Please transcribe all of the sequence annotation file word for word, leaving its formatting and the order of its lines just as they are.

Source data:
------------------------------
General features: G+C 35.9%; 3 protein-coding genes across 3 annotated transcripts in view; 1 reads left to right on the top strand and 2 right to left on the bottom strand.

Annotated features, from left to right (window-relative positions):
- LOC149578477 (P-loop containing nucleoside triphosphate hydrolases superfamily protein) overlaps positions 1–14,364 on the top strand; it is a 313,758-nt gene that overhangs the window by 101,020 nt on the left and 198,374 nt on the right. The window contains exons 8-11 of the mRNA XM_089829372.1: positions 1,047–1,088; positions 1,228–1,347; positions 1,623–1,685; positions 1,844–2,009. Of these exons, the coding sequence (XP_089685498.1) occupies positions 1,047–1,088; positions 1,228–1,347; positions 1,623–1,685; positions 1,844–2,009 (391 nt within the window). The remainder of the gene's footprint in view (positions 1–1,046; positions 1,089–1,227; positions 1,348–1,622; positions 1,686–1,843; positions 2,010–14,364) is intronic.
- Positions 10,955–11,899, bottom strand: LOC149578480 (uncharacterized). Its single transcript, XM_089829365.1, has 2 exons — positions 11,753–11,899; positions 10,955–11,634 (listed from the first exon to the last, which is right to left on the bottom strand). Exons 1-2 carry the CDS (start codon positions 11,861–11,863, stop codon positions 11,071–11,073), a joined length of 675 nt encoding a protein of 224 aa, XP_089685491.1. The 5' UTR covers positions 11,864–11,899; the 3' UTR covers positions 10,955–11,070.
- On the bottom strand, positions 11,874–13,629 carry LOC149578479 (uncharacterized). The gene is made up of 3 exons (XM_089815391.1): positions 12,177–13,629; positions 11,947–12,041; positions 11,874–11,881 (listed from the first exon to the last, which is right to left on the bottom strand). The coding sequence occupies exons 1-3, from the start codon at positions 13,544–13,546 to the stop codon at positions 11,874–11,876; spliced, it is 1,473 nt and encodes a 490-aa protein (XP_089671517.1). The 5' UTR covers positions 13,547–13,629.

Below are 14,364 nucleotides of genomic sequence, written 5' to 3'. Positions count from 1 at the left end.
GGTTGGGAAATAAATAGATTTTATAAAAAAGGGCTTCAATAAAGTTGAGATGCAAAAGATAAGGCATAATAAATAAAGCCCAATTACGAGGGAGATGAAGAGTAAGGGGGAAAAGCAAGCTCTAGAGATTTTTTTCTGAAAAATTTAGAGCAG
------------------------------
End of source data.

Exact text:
General features: G+C 35.9%; 3 protein-coding genes across 3 annotated transcripts in view; 1 reads left to right on the top strand and 2 right to left on the bottom strand.

Annotated features, from left to right (window-relative positions):
- LOC149578477 (P-loop containing nucleoside triphosphate hydrolases superfamily protein) overlaps positions 1–14,364 on the top strand; it is a 313,758-nt gene that overhangs the window by 101,020 nt on the left and 198,374 nt on the right. The window contains exons 8-11 of the mRNA XM_089829372.1: positions 1,047–1,088; positions 1,228–1,347; positions 1,623–1,685; positions 1,844–2,009. Of these exons, the coding sequence (XP_089685498.1) occupies positions 1,047–1,088; positions 1,228–1,347; positions 1,623–1,685; positions 1,844–2,009 (391 nt within the window). The remainder of the gene's footprint in view (positions 1–1,046; positions 1,089–1,227; positions 1,348–1,622; positions 1,686–1,843; positions 2,010–14,364) is intronic.
- Positions 10,955–11,899, bottom strand: LOC149578480 (uncharacterized). Its single transcript, XM_089829365.1, has 2 exons — positions 11,753–11,899; positions 10,955–11,634 (listed from the first exon to the last, which is right to left on the bottom strand). Exons 1-2 carry the CDS (start codon positions 11,861–11,863, stop codon positions 11,071–11,073), a joined length of 675 nt encoding a protein of 224 aa, XP_089685491.1. The 5' UTR covers positions 11,864–11,899; the 3' UTR covers positions 10,955–11,070.
- On the bottom strand, positions 11,874–13,629 carry LOC149578479 (uncharacterized). The gene is made up of 3 exons (XM_089815391.1): positions 12,177–13,629; positions 11,947–12,041; positions 11,874–11,881 (listed from the first exon to the last, which is right to left on the bottom strand). The coding sequence occupies exons 1-3, from the start codon at positions 13,544–13,546 to the stop codon at positions 11,874–11,876; spliced, it is 1,473 nt and encodes a 490-aa protein (XP_089671517.1). The 5' UTR covers positions 13,547–13,629.

Below are 14,364 nucleotides of genomic sequence, written 5' to 3'. Positions count from 1 at the left end.
GGTTGGGAAATAAATAGATTTTATAAAAAAGGGCTTCAATAAAGTTGAGATGCAAAAGATAAGGCATAATAAATAAAGCCCAATTACGAGGGAGATGAAGAGTAAGGGGGAAAAGCAAGCTCTAGAGATTTTTTTCTGAAAAATTTAGAGCAG